Saturday, May 08, 2010

Yar'Adua, Nigeria's president

Both BBC and CNN as well as African news sources such as Next and AllAfrica reported the death of Umaru Musa Yar'Adua on Wednesday, May 5th. The president of Nigeria has been too ill to govern since last November, as reported in my blog dated January 12th.
Vice president Goodluck Jonathan governed as best he could but had not formally succeeded Yar'Adua. According to the story in Next, Jonathan now automatically becomes the substantive president and will be sworn in tonight by Nigeria's chief justice.

The recent vacuum of leadership during Yar'Adua's prolonged illness has perplexed both Nigerian and foreign political analysts. I believe, however, that it can be traced to the regional divisions within Nigeria as a nation. In a post on February 12th, I suggested that Mr. Jonathan's Christian affiliation might have upset the balance between Islamic and Christian leadership in the government. As I now understand the situation, the problem centers on a "gentleman's agreement" of the ruling People's Democratic Party (PDP) to choose a candidate alternately from "northern" and "southern" states. The regional division between north and south is both religious and ethnic, as astutely pointed out in the comment below by Solomonsydelle.

The coming period of transition in leadership in Nigeria promises to be a tense one. Mr. Jonathan is by no means guaranteed to be chosen as PDP candidate or, if chosen, to emerge victorious in the elections of 2011.

P.S. Ndesanjo Macha of Global Voices has aggregated recent blog postings about the president's death. Surprisingly, my comments above and exchange with Solomonsydelle and Imnakoya are prominently featured. Real Nigerians must be either immensely saddened or embarassed at the conclusion of this chapter of their recent history.

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At 10:11 PM , Blogger SOLOMONSYDELLE said...

Nice post, Don, and may Yar'Adua rest in peace.

Quick question. I wonder if it would be appropriate to refer to a "balance between Islamic and Christian leadership in government" as a key factor in the political machinations of the country. Would not a reference to the North-South division and 'gentleman's agreement' be more apt in this case?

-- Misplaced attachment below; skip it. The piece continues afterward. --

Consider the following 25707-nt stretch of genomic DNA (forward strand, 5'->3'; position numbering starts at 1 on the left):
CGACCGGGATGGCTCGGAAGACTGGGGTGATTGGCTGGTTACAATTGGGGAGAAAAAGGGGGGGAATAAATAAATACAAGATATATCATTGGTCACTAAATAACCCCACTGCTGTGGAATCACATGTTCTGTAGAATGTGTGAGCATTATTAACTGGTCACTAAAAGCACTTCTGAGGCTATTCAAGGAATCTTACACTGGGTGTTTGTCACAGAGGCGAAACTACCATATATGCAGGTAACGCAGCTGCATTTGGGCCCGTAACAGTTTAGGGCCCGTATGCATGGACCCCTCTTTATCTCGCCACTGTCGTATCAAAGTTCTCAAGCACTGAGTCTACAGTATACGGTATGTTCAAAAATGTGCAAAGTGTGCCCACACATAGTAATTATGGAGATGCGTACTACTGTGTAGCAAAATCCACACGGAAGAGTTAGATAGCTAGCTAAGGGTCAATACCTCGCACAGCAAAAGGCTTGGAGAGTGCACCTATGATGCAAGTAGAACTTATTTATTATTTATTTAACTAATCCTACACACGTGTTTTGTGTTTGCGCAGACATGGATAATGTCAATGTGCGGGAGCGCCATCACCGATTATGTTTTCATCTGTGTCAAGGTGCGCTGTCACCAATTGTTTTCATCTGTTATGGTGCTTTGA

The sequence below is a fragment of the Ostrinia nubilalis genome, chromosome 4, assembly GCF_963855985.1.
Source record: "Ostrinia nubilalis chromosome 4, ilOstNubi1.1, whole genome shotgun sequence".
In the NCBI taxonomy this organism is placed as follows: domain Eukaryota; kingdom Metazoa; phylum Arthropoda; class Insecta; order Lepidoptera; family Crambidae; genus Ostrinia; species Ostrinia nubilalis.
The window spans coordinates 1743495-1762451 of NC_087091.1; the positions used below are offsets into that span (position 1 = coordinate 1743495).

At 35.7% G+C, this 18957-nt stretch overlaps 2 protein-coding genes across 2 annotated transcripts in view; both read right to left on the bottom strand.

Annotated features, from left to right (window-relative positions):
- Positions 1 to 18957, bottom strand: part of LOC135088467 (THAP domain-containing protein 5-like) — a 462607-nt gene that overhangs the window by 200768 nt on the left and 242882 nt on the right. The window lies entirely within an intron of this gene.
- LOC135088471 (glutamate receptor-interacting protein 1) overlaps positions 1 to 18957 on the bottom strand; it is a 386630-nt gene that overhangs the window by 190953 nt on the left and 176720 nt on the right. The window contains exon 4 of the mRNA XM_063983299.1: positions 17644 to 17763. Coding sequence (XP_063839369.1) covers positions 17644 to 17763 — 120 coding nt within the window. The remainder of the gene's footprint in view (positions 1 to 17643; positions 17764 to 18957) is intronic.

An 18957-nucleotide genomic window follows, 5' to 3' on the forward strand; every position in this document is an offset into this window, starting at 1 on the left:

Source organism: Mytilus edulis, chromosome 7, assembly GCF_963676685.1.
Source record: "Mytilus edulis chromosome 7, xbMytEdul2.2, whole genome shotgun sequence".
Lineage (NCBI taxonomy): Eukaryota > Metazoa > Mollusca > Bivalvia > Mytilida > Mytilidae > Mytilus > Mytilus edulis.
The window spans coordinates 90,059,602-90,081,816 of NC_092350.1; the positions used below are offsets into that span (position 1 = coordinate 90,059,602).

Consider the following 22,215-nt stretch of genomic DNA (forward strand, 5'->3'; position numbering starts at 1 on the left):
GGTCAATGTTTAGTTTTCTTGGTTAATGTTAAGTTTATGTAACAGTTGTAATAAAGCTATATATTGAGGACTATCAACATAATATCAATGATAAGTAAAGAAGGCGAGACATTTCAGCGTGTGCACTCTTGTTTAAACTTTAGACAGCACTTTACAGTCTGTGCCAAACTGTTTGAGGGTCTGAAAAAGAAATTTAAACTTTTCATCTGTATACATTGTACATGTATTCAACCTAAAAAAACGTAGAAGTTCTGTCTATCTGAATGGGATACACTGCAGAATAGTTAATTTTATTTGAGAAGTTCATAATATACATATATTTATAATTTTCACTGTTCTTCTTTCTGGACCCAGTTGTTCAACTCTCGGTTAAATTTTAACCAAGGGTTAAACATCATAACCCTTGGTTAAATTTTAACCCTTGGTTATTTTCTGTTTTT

Hope all is well with you and yours.

At 1:45 PM , Blogger Don Thieme said...

I think that you are definitely correct. I copied the phrase from my previous blog at which time there had been very little discussion in the media. As I now understand, the PDP "gentleman's agreement" is geographic.

At 2:59 PM , Anonymous imnakoya said...

RE: The recent vacuum of leadership - regional divisions within Nigeria might have played a role, but I doubt if it was of significance in the play.

The vacuum of leadership was brought about by personal desires of greed.

We must highlight the role of an imperial first lady and the cohort of profiteers that capitalized on the ill-health of the president. Their embarrassing shenanigans and high-level of power-play were unprecedented in the history of the nation.

In additon, we can not fail to highlight the role of NEXT (, the nascent news media outfit of Mr. Dele Olojede, a Pulitzer Prize-winning journalist and former foreign editor of New York Newsday. NEXT stood out in the media coverage of the Yar’Adua brouhaha through its frank editorials and news-breaking coverage. Mr. Olojede and his crew were the first to report the former president was brain dead, and incapable of overseeing the affairs of the nation -- an audacious and unprecedented play by a media house going by Nigerian standard.

Even when a mysterious voice claiming to be that of the former present was heard on BBC air waves, NEXT stood by their claim. What NEXT did more or less set the stage for the eventual swearing in of the vice president as the acting president.

In closing, as sad as the demise of Yar’Adua is, and as disruptive as the events surrounding his death was, it appears Nigeria did come out stronger, with a better grasp of its emerging democracy. However, just as you mentioned Don, the play-out of events in the next 12 months – during the elections, will confirm if this is indeed true.


At 3:29 PM , Blogger Don Thieme said...

To be sure, Turai has had an important political effect and perhaps a detrimental one. I doubt that she could have been so effective, however, if there were not many northerners who opposed Mr. Jonathan's ascension to power on the basis of ethnic and religious differences.

I doubt that we have been getting the absolute truth from Next or SaharaReporters anymore than we have from the state-controllect press regarding the current events inside Nigeria.

At 5:50 PM , Anonymous imnakoya said...

Of course the absolute truth is not known Don, and may never be revealed.

The issue of north-versus-south is a potent one in Nigerian democracy, however, we must also realize that there are several powerful northerners who opposed and spoke against the manner with which the first lady and the 'cabal' went about the 'disappearance' of the late president prior to his death.

To me the desire to always want to maintain the political status quo -- no matter what, is a major player in the matter. And this is traceable to greed, constitutional loopholes, and lack of accountability of the political class.

BTW, I don't think it's fair to mention NEXT and Sahara Reporters in the 'same breath'. :)

At 7:38 AM , Blogger Don Thieme said...

@imnakoya - Good points all. I do see Sahara Reporters and NEXT covering the same ground very often. In fact, I think that SR sometimes has the story first. Perhaps what you mean is that NEXT is more thorough in their documentation, so they act as a "filter" for some of the more scurrilous investigative reports?


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